Quote Originally Posted by StevenBauer View Post
    Wouldn’t a dark tarp make it heat up more in the summer?
    What a thought, hotter than hell and you can't see what you're doing! Greenhouse supply places have coverings that help with light and heat, but in Texas, you will need a big fan whatever you do.
    Last edited by MN Dave; 03-13-2019 at 02:00 PM.
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    Default Re: Bow Shed Ideas?

    You can get a black shade cloth to go over the plastic in the summer. Use the white plastic, doubled, with a squirrel cage fan to inflate the plastic. You'll need a big fan high in one end, a four footer works well, set up with a reverse, line voltage thermostat. Ideally there should be a big rolling door on the opposite end to provide airflow. Some kind of heat is nice in the cold months. Build a knee wall to raise the whole structure.

    Jim

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    Default Re: Bow Shed Ideas?

    Quote Originally Posted by Jim Ledger View Post
    You can get a black shade cloth to go over the plastic in the summer. Use the white plastic, doubled, with a squirrel cage fan to inflate the plastic. You'll need a big fan high in one end, a four footer works well, set up with a reverse, line voltage thermostat. Ideally there should be a big rolling door on the opposite end to provide airflow. Some kind of heat is nice in the cold months. Build a knee wall to raise the whole structure.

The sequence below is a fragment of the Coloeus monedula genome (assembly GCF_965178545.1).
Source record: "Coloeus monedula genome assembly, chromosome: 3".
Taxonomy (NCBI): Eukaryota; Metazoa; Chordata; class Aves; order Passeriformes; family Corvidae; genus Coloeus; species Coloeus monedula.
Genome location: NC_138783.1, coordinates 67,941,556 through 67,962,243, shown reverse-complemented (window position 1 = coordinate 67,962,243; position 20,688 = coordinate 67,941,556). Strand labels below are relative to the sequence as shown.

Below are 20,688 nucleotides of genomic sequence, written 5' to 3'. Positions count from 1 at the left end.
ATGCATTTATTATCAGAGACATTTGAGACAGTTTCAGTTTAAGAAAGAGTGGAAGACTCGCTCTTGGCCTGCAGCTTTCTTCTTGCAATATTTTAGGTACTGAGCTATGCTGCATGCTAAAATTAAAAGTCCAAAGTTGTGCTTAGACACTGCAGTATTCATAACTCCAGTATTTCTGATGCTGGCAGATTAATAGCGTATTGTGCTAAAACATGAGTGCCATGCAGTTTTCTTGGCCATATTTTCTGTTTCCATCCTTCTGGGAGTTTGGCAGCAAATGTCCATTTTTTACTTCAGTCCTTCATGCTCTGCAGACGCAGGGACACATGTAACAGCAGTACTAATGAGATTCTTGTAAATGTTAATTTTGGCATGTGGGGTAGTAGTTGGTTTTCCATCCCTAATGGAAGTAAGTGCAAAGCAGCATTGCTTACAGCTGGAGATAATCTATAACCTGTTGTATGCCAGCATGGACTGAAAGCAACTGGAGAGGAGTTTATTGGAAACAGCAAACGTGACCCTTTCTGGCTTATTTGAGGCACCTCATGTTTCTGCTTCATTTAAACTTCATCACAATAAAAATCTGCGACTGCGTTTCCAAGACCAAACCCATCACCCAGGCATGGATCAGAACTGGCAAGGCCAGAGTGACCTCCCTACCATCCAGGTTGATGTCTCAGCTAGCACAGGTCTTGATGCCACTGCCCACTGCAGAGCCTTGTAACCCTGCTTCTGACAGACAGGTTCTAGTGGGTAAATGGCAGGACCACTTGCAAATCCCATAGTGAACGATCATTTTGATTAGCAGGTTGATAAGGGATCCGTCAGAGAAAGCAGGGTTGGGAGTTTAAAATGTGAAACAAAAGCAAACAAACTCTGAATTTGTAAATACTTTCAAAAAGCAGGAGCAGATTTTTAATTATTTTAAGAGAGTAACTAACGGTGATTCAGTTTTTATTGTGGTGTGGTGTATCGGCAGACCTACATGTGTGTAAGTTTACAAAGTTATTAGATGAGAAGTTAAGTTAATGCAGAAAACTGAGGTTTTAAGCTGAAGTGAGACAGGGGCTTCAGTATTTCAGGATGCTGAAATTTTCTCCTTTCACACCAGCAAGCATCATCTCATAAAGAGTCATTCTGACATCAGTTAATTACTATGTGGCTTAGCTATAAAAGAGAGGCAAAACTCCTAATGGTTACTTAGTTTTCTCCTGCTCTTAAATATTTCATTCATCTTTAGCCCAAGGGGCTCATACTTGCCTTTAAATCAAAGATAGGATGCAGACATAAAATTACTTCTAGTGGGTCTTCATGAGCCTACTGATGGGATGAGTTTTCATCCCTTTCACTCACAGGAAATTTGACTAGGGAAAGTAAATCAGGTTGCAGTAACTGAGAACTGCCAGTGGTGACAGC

Jim
    Squirrels! That’s what moved into my bowshed when I put an inner liner in. They loved that space in between the inner and outer layers. What a fiasco.

    If security is an issue I don’t see why you couldn’t put a couple of courses of half inch plywood all the way around it. I’ve seen bowsheds that were completely sheathed in plywood and one completely sheathed in metal roofing. That would be pretty secure.

  9. #9

    Default Re: Bow Shed Ideas?